Posts tagged NRO
Posts tagged NRO
Please don’t tell me that “Oh, if you’re a conservative, you don’t love minorities or the LGBT community or blah blah blah.” That’s definitely not what American conservatism is all about.
You are very immature if you say that. And you lost your argument. Good-bye.
Also, if you think all conservatives are Christians, you shouldn’t be discussing conservatism
Unfortunately, that’s kind of a major PR problem that the GOP should really address:
The GOP: Not a Club for Christians, Jonah Goldberg in NRO.
Can we all calm down a little bit about “drone strikes against American citizens”?
It is well-established by the courts that an American citizen who is an enemy combatant can be treated as an enemy combatant. It is also well established by the courts that it is not the role of the judiciary to interfere in the executive branch’s conduct of a war. When an American citizen joins a shadowy band at war with America and operating in areas beyond the reach of law enforcement, he is a legitimate target.
Here’s a line you’ll either recognize or you won’t: “This is one time where television really fails to capture the true excitement of a large squirrel predicting the weather.” If you don’t recognize this little gem, you’ve either never seen Groundhog Day or you’re not a fan of what is, in my opinion, one of the best films of the last 40 years. As the day of the groundhog again approaches, it seems only fitting to celebrate what will almost undoubtedly join It’s a Wonderful Life in the pantheon of America’s most uplifting, morally serious, enjoyable, and timeless movies. …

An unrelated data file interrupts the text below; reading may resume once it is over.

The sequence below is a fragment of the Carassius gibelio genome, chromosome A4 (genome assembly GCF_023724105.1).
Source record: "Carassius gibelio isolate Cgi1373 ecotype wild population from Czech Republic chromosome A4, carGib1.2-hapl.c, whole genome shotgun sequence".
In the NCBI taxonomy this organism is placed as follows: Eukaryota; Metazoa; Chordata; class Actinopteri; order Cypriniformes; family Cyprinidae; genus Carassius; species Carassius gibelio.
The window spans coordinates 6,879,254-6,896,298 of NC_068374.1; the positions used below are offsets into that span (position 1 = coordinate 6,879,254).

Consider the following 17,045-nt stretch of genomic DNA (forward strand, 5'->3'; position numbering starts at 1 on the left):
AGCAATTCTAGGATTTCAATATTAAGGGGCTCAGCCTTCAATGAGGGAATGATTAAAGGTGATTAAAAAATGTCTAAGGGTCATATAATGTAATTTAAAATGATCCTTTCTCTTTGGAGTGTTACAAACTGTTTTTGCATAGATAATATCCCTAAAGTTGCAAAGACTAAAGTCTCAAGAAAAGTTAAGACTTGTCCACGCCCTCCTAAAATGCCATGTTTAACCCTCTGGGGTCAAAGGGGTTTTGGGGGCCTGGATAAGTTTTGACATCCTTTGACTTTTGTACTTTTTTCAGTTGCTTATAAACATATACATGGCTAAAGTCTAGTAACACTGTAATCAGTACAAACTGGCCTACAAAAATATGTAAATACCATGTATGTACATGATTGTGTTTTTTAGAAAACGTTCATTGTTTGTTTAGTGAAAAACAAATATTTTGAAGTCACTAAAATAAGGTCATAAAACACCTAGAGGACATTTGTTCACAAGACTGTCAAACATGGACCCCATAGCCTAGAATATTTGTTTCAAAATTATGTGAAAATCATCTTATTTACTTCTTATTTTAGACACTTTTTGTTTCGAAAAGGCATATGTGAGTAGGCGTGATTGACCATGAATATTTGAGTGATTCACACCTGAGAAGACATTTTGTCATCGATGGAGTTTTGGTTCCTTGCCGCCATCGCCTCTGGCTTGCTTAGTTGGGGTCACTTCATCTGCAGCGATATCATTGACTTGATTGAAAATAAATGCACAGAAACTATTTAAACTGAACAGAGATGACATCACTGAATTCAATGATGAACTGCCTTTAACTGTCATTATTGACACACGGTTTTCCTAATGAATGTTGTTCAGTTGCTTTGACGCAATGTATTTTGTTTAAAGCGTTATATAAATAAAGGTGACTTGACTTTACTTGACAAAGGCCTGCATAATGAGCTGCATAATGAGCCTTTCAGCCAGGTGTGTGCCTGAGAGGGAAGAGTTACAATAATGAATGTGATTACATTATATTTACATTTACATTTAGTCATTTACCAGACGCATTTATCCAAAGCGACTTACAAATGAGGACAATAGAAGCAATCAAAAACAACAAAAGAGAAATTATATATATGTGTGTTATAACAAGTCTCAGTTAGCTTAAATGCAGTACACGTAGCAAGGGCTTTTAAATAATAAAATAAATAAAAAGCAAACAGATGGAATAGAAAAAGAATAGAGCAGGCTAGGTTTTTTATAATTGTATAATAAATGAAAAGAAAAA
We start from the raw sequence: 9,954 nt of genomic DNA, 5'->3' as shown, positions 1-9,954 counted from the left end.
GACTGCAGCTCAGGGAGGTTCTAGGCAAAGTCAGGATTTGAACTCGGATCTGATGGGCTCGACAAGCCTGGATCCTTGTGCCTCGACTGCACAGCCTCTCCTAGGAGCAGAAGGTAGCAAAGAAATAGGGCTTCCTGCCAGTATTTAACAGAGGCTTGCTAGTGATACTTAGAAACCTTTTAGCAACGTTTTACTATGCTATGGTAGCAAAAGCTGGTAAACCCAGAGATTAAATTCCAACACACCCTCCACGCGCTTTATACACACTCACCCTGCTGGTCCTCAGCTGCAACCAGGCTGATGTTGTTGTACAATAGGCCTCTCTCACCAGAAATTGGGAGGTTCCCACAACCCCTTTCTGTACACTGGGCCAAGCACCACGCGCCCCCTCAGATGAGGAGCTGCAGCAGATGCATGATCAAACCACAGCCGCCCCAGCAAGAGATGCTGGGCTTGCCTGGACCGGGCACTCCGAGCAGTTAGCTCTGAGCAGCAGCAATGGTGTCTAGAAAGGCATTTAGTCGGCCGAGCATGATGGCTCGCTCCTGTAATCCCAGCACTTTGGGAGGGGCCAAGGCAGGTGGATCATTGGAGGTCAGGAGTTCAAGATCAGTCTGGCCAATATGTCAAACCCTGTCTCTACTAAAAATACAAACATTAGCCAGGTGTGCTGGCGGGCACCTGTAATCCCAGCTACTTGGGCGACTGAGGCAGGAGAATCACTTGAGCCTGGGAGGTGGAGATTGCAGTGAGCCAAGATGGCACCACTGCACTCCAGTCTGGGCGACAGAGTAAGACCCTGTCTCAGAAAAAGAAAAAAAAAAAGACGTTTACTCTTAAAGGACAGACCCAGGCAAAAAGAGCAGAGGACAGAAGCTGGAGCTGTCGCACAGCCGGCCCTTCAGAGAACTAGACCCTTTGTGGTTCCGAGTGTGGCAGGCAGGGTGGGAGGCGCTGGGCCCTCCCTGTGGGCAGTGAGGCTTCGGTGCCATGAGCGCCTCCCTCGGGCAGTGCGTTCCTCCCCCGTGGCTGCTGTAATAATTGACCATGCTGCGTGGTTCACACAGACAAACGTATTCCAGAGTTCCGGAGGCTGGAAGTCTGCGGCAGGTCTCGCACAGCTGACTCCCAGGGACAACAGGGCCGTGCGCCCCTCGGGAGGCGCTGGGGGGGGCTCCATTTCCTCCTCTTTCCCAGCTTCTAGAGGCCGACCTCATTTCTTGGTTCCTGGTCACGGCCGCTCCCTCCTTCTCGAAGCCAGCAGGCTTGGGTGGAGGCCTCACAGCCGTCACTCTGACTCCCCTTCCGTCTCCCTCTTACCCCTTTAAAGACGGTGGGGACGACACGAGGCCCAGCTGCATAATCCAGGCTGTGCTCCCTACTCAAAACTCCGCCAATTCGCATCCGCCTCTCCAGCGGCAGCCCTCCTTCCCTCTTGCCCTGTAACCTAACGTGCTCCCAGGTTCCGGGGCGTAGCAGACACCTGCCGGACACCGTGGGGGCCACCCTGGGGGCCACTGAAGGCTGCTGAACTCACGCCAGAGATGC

What is it about this ostensibly farcical film about a wisecracking weatherman that speaks to so many on such a deep spiritual level?
According to Boehner’s advisers, the speaker appreciates Ryan’s willingness to be a conduit between the leadership and the House GOP’s many blocs. Conservatives, for their part, appreciate Ryan’s willingness to push for conservative policy when he’s meeting with Boehner.
“I’ve known the speaker for a long time. We’re both midwestern guys, and I went to college in his district,” Ryan says. “We’ve always gotten along. But we’re also of different generations. We have different styles. But we do understand each other quite well, and we listen to each other.”
Ryan says his close relationship with Boehner is, more than anything, about his desire for Republican unity in a period of Democratic control. “Forget the palace intrigue,” Ryan says, when I press him for more details about their friendship. “I’m looking to build a unified conference and a coherent strategy, even if they inevitably require varying tactics.”
Mark Steyn writes: